Gov. DeSantis leads Florida delegation to solidify bonds with Israel
Florida officials are going to remove Airbnb from a log of blacklisted companies roughly two months after the company reversed itself over allowing listings in Israeli settlements.
State officials will recommend next month that Gov. Ron DeSantis and the Cabinet remove Airbnb from the Florida’s list of “scrutinized companies,” a list of corporations that are banned from entering into agreements with state agencies or local governments.
DeSantis has already said he supports removing Airbnb from the list, mentioning it multiple times during his high-profile trip to Israel this week.
“I don’t want to penalize a company for doing the right thing,” DeSantis said. “They made a bad decision but they rectified the error, and that’s what we want to see.”
The Airbnb flap comes at a time of heightened partisanship on the issue of Israel. DeSantis, who is describing his Israeli trip as a trade mission, is expected to sign a bill that would require schools to prohibit anti-Semitism and broadly define what the offense is by including “accusing Jewish citizens of being more loyal to Israel.”
Meanwhile, Democratic senators have accused President Donald Trump, who endorsed DeSantis, of fomenting hatred that has led to shootings at two synagogues in the last year.
And while Democrats and Republicans have accused Democratic U.S. Rep. Ilhan Omar of Michigan of using anti-Semitic tropes, anti-Semitism is rising on the far right in America and in Europe, most notably during the “Unite the Right” rally in Charlottesville, Va., in 2017, where men wielding torches shouted “Jews will not replace us.”
But why was Airbnb on the list in the first place?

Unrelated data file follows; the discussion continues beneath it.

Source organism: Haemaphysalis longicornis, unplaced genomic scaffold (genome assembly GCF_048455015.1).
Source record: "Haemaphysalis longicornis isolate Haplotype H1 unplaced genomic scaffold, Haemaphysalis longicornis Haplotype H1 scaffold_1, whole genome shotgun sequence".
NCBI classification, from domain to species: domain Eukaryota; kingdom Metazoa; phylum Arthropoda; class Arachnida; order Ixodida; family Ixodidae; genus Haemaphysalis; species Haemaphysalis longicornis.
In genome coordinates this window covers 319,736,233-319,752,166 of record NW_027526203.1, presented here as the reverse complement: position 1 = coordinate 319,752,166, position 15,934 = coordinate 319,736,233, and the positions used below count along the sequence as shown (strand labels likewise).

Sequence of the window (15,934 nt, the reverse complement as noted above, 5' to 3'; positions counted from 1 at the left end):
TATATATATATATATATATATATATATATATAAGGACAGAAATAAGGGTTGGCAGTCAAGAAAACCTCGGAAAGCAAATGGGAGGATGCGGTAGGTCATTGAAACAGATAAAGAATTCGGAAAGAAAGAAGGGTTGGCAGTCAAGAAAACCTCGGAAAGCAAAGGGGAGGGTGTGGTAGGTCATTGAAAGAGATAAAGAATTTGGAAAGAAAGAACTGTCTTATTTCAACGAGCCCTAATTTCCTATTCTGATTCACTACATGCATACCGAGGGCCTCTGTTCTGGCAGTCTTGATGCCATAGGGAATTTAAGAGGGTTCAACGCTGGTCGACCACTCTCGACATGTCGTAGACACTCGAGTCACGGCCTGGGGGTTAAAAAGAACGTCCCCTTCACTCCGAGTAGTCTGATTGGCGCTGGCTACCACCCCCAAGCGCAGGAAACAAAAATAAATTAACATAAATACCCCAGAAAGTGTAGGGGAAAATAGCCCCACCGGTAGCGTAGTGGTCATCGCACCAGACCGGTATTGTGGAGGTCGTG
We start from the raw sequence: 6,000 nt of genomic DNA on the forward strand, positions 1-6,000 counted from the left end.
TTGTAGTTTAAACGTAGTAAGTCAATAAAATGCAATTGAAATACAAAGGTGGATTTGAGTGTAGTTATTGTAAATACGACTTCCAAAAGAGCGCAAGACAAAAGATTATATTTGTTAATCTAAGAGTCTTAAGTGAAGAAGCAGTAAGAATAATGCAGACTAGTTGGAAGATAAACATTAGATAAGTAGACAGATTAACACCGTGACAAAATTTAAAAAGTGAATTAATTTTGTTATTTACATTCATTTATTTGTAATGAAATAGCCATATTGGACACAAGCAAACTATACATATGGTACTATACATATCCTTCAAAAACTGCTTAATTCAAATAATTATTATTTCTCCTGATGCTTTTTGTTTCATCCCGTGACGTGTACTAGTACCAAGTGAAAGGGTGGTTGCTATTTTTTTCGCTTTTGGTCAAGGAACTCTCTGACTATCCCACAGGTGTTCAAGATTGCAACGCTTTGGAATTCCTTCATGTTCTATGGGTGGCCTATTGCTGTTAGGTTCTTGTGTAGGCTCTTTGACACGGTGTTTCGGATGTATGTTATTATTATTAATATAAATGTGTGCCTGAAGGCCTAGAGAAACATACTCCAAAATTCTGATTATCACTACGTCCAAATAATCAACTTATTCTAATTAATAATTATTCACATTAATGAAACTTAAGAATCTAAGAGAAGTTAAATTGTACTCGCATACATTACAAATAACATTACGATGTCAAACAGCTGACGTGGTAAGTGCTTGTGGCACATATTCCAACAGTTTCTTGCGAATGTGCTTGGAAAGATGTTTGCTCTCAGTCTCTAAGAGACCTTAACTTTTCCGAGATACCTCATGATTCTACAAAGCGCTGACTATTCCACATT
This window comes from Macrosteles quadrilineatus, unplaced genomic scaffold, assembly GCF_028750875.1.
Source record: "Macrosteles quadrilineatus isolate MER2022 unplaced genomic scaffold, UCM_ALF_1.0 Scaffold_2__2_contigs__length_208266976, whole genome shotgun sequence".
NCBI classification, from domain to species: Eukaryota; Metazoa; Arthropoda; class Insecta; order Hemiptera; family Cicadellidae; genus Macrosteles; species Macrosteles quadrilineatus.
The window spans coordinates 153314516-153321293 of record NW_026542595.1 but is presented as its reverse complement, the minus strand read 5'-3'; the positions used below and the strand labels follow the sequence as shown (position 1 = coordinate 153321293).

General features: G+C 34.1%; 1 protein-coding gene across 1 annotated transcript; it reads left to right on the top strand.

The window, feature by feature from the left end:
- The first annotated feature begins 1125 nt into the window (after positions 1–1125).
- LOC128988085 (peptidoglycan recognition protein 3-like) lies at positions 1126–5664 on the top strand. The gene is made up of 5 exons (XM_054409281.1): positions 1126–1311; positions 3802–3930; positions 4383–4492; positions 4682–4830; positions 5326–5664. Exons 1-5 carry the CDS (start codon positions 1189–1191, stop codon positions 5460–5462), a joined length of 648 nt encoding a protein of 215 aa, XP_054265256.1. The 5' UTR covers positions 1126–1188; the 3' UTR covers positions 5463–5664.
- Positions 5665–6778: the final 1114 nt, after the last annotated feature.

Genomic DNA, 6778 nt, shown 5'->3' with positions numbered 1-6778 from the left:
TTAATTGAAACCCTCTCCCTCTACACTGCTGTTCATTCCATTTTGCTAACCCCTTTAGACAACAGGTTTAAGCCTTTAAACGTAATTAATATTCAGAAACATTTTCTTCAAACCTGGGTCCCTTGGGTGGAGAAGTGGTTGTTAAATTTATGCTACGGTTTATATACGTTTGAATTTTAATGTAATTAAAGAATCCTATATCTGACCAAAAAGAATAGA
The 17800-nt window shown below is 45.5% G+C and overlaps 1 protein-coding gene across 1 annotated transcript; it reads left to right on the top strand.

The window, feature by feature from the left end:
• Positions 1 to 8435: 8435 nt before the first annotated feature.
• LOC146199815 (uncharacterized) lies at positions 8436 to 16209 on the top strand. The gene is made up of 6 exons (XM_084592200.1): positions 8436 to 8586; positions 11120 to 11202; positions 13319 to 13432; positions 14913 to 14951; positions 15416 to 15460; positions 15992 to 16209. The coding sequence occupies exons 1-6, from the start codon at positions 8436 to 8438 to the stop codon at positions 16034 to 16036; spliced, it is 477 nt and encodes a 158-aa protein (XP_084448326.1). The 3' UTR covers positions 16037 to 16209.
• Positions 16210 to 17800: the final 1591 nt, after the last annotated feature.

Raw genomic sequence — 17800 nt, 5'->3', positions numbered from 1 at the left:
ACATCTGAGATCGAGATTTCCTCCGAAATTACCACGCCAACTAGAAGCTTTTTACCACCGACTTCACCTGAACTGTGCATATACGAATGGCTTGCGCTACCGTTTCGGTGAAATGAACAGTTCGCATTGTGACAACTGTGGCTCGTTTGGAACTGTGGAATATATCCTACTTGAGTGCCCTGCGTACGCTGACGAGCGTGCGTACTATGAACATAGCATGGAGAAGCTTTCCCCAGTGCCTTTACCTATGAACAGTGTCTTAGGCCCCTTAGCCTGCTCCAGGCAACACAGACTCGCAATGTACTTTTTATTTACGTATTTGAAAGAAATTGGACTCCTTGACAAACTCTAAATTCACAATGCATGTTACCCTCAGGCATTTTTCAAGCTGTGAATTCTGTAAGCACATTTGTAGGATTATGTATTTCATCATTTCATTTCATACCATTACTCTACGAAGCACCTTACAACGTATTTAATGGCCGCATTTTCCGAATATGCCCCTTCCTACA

DeSantis led the charge to add the home-rental company to the “scrutinized companies” list in January, after Airbnb in November announced it would remove 200 listings from Israeli settlements in the West Bank.
The company was urged to de-list in the contested territory by both Palestinian officials and the nonprofit Human Rights Watch, which had written a report accusing the company of helping “make West Bank settlements more profitable and therefore sustainable.”
Airbnb said it was removing the listings because the settlements were at the “core of the dispute between Israelis and Palestinians.”
Airbnb’s decision drew opposition from Israeli leaders and conservative politicians, including DeSantis, who equate criticism of Israel or its foreign policy to anti-Semitism. They accused Airbnb of taking part in the boycott, divestment, sanctions movement, which seeks to “end international support for Israel’s oppression of Palestinians,” according to the movement’s website.
The company clarified its stance, pointing out that it’s not taking part in the BDS movement because it still offered its service in Israel. It was only in the settlements, company officials said, that it was removing its service.